Jel: ​As much as I’ve been loving our adventures with Anzu and Hitomi, I feel like Hinamatsuri is starting to stray a little too far away from its original concept. Hina and Nitta are totally relegated to straight man side character duty this week, and I actually can’t remember the last time Hina or Anzu used their powers. That leaves the show with only its black humor to separate it from other slice of life shows. It works for now, especially Hitomi’s descent into the underworld which never stops being amusing. I’m just saying I really think they need to get back to Hina and Nitta next week. Fortunately that seems to be the plan if the preview for next week is to be believed, so I’m looking forward to that.

Marlin: Those were the most ridiculously well animated uniform sleeves I’ve ever seen, even more impressive when you think about how most of that was on boy’s uniforms, pretty much the most bland style in existence. All in all, I really enjoyed the jokes that got batted around this episode, even if the show is starting to feel more like an ensemble affair a la Nichijou rather than concentrated on our main pair as I was expecting.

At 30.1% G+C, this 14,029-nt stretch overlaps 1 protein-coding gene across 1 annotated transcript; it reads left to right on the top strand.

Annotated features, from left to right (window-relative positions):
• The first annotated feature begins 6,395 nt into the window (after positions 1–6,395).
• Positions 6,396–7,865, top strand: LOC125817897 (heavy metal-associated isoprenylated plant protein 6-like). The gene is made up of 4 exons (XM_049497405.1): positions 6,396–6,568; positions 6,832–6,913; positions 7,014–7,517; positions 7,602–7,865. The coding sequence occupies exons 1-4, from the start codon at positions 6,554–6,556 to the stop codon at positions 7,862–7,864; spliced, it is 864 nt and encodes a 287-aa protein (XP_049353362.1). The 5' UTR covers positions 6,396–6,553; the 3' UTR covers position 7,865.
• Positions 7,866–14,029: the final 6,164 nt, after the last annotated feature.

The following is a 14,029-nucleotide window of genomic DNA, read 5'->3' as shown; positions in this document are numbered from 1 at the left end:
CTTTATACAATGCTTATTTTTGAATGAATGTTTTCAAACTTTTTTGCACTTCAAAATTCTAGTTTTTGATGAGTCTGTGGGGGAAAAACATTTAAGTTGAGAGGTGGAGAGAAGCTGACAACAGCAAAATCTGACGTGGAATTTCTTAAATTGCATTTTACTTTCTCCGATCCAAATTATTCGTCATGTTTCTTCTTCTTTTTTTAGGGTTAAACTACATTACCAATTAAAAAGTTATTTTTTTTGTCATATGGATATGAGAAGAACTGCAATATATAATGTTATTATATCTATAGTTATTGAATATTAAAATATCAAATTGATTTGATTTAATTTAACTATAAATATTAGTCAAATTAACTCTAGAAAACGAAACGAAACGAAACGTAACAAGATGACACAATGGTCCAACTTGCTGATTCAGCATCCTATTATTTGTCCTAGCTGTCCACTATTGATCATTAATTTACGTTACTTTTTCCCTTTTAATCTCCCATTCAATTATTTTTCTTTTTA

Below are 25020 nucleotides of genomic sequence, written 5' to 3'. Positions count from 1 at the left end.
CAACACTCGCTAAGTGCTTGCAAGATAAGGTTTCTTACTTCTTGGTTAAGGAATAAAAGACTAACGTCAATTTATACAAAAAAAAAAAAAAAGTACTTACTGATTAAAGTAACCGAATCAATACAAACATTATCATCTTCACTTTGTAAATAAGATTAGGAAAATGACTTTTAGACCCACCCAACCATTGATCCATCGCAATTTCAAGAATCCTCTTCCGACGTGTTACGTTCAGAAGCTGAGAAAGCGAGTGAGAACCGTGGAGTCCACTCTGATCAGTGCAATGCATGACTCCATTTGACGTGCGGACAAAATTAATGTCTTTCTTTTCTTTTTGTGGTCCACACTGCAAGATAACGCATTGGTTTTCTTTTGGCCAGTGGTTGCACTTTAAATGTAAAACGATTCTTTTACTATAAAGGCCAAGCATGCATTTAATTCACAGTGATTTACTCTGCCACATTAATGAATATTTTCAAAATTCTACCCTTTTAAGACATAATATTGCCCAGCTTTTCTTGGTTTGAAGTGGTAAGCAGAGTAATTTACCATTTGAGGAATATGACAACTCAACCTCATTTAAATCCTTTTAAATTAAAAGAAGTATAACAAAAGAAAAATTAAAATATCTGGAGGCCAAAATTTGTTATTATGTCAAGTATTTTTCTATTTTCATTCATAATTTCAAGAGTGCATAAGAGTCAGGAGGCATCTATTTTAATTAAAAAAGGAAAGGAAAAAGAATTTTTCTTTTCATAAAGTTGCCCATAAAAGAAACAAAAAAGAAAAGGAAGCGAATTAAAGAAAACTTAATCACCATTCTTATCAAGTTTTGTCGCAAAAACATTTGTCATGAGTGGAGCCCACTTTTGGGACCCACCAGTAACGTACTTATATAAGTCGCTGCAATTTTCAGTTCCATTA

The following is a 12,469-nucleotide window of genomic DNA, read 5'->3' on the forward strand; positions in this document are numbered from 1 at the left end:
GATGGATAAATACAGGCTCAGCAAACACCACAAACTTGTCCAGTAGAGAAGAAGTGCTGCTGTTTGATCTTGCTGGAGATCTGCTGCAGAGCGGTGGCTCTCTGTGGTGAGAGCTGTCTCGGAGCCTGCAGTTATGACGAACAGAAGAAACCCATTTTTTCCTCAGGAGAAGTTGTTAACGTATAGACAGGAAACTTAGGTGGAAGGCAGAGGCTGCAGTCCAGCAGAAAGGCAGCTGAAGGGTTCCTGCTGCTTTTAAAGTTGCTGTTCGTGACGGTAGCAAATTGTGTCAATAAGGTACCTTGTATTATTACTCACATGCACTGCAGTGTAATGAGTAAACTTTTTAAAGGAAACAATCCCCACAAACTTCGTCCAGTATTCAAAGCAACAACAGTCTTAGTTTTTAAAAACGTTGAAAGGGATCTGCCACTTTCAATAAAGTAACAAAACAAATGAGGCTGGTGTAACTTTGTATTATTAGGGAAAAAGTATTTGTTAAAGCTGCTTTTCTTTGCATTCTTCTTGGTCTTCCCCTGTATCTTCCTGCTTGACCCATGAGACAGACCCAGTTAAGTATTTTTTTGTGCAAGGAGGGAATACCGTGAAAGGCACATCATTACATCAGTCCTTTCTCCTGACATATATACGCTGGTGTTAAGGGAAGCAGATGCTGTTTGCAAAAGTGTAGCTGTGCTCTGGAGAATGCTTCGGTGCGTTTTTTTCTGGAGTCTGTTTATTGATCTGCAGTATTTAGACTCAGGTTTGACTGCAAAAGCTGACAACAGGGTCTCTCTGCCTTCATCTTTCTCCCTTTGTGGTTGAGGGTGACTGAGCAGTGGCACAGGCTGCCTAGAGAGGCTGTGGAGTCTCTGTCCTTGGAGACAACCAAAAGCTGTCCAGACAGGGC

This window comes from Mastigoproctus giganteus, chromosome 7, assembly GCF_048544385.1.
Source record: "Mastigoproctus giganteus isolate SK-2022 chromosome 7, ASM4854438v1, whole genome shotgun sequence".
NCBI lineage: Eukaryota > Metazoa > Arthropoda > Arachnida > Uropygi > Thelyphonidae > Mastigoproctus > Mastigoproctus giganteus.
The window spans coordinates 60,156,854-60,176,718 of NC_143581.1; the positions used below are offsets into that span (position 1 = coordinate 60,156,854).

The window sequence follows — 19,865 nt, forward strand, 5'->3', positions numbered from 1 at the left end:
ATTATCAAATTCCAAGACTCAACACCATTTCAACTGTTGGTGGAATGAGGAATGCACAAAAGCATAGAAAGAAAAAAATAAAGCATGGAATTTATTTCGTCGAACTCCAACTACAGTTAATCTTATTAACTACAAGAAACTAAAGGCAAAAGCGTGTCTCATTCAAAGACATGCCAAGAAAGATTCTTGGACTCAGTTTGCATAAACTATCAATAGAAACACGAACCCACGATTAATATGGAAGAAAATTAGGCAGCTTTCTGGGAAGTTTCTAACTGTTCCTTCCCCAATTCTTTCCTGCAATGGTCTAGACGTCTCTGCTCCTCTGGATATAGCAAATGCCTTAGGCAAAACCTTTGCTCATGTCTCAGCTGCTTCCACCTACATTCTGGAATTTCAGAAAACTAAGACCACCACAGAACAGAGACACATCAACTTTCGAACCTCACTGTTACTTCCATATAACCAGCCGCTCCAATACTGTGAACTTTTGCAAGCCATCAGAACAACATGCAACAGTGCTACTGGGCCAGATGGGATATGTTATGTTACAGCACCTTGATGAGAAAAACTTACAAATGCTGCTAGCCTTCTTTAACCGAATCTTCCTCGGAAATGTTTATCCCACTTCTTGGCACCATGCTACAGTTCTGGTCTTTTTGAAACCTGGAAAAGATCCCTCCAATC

Amanchu! ~Advance~
Episode 5: “The Story of the Jet-Black Mermaid and the Solitude of 18m Under”

Saturdays 11:00 am EST on Crunchyroll

Jel: ​I had some things to say about this episode and I forgot them all as soon as Pikari’s grandpa showed up. So can we talk about how he is a 9 foot tall egg man that swims as fast as dolphin? That’s all I can think about. I guess his character design is meant to be stylized the way all the characters have silly faces or whatever but we never see him in “normal” form so it’s really bizarre. Coupled with last week’s weird dream sequence and the fact that this series is somewhat connected to Aria, I have to wonder are they going to try and introduce some kind of fantasy elements to the show? I mean, they already have to a certain degree, even if they are offering explanations for them. I’m not sure how I feel about that as it pulls away from Teko and Pikari’s screen time together and let’s be honest, that’s what we’re all watching Amanchu for.